There was Baba Uyi–the most violent of all. He once smashed a bottle on his wife’s forehead leaving her almost blind in the left eye. He beat her, at least, twice a week. And, they still managed to ride on the illusion of love. When there was no love, there was fighting. They pushed the line of love and hate willy-nilly. It was hard to tell if she was committed to receiving the beatings or was simply in love. 
Daily, we heard one women crying under the blows of their husbands . It was the normal thing in Ijesha. It was rampant. And, Paul, one big bros at that time, who was good with putting pictures on paper with pencils recorded numerous cases. Brother Paul always said, “if you love her, beat her.” Well, that was his only way to measure love and tame the wild beasts who lead men out of Eden. 
Then one brother Femi once beat his girl friend  for exposing her boobs to another man under the powerline near Ijesha market. We looked at her as an ashawo because: (a) women are born to be faithful to their bobos (b) only a man has the right to many girlfriends (c) since, he’s the man, he’s always correct. Brother Femi’s friend hailed him for his folly. That’s how it was.
In the corner of the street, men were hailed for their insatibale appetite for sex and were highly exalted for the way they brandished their despotic natures in their homes. Women and children were boxed into a spot of obeisance.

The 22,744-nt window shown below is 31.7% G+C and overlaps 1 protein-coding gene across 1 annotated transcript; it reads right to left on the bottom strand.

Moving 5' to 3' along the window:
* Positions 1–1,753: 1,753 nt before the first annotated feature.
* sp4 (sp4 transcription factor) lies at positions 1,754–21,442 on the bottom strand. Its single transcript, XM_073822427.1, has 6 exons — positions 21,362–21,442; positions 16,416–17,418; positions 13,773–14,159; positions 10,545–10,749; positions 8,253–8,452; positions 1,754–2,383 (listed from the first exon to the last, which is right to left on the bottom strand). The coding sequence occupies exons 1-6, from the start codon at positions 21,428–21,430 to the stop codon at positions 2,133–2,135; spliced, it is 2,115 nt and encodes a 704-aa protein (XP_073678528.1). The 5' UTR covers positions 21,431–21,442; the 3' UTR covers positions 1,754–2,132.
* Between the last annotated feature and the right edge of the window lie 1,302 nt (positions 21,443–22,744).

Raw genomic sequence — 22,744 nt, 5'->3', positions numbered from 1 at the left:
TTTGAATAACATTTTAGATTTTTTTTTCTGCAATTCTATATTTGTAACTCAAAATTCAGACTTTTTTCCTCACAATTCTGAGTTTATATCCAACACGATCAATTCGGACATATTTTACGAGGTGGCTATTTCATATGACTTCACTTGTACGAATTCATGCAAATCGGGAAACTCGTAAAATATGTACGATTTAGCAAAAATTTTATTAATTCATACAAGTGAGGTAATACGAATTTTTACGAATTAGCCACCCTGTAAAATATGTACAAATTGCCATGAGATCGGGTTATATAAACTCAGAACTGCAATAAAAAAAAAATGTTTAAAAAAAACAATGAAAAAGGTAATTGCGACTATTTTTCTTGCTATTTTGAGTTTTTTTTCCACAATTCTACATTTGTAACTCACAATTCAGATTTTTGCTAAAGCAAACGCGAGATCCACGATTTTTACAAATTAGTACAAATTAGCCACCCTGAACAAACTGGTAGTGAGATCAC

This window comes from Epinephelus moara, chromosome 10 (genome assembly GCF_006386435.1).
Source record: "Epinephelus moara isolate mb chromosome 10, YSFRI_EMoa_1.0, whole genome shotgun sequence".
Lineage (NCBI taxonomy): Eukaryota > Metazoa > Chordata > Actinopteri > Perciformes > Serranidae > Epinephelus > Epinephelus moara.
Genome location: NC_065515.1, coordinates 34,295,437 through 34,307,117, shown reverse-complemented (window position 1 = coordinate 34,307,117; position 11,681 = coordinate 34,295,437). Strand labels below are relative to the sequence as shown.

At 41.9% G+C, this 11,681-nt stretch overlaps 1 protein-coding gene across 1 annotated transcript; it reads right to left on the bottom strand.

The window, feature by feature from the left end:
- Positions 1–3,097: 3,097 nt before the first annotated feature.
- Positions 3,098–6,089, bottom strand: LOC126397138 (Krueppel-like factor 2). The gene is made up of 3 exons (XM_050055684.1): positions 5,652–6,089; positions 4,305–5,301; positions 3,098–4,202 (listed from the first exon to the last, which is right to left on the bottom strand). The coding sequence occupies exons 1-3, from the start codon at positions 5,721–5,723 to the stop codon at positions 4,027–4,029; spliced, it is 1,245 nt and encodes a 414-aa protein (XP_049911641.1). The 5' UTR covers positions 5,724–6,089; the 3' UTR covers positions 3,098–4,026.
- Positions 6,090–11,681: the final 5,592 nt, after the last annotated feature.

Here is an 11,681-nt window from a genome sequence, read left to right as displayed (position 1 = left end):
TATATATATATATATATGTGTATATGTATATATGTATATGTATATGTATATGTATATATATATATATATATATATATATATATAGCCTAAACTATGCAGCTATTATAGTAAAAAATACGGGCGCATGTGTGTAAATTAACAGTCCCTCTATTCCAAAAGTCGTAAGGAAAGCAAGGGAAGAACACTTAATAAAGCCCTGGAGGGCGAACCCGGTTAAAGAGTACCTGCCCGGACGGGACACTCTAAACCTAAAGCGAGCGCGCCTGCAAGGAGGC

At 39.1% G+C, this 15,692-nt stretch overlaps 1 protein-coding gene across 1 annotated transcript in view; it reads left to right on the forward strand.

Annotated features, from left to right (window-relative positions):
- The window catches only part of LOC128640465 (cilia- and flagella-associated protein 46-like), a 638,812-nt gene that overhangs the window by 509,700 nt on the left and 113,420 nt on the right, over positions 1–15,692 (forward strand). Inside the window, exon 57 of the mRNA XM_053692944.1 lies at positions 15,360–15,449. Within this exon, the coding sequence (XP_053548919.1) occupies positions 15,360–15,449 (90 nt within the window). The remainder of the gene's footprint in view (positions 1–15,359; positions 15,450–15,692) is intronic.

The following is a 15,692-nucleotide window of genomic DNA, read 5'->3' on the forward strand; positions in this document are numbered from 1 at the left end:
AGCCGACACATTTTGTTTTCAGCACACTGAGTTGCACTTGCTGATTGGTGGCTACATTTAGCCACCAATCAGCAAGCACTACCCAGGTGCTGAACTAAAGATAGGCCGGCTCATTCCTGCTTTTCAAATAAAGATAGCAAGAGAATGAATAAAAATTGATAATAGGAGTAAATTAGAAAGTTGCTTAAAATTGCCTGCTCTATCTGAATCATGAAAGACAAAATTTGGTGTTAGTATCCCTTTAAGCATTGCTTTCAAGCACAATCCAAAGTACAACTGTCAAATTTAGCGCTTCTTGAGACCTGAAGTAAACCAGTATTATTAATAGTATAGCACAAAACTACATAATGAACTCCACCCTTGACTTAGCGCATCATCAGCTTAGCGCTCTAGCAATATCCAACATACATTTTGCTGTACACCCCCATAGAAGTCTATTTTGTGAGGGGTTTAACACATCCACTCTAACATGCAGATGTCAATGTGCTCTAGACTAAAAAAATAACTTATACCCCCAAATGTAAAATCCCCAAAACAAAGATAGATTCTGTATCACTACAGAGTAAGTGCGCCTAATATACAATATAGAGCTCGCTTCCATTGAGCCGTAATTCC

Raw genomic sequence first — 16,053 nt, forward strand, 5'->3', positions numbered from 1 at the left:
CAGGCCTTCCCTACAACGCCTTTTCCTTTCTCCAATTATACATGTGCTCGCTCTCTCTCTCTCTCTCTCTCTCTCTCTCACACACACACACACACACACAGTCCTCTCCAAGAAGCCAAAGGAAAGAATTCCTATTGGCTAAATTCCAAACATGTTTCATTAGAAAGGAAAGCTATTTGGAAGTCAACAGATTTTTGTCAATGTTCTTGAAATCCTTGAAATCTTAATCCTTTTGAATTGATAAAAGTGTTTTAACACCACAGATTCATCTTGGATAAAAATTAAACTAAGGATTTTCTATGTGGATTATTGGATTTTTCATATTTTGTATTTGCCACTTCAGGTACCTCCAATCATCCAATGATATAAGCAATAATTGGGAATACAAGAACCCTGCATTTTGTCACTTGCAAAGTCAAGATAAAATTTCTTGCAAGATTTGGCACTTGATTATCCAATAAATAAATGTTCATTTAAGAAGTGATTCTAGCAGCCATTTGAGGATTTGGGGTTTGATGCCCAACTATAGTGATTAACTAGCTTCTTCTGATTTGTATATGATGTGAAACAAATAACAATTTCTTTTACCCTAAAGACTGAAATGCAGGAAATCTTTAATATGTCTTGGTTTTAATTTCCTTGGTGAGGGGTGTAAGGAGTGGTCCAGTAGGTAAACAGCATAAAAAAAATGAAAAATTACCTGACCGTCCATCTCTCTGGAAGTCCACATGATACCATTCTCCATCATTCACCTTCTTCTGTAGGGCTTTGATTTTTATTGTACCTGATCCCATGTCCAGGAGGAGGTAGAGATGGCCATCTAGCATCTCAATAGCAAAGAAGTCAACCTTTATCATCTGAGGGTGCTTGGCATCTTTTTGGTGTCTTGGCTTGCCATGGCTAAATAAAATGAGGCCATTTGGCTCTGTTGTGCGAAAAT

Of course, some women fought back at Ijesha. Once, one woman pounded her husband’s face with a pestle and when the in-laws came around to ask why she did it, she replicated the same action on them. They tumbled over chairs and stools as she swung her pestle. She was fierce and stirred negative rumours on the street but she didn’t care. Men feared her and women respected her. Brother Paul made a comic about her, she had two secret balls in his comic book . 
To kill her, we realised only too late in life, was not the only way to love. We discovered that there was a way to command her respect and to judge her not by physical features but by her actions. 
Many men have the idea that the best form of showing their love powerfully is by acting irrationally which is wrong. No one needs to die while in love. 
How do we correct this? Like I told a colleague, there needs to be another orientation. What do we tell our kids? Do we want to raise another generation of children with the ideology of a Brother Paul? Or, Brother Femi? No. For years, children have been taught the same thing: “it’s a man’s world”, “you’re a woman and women don’t do this” etc. It’s high time we redefined these labels we grew up with.
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When They Gather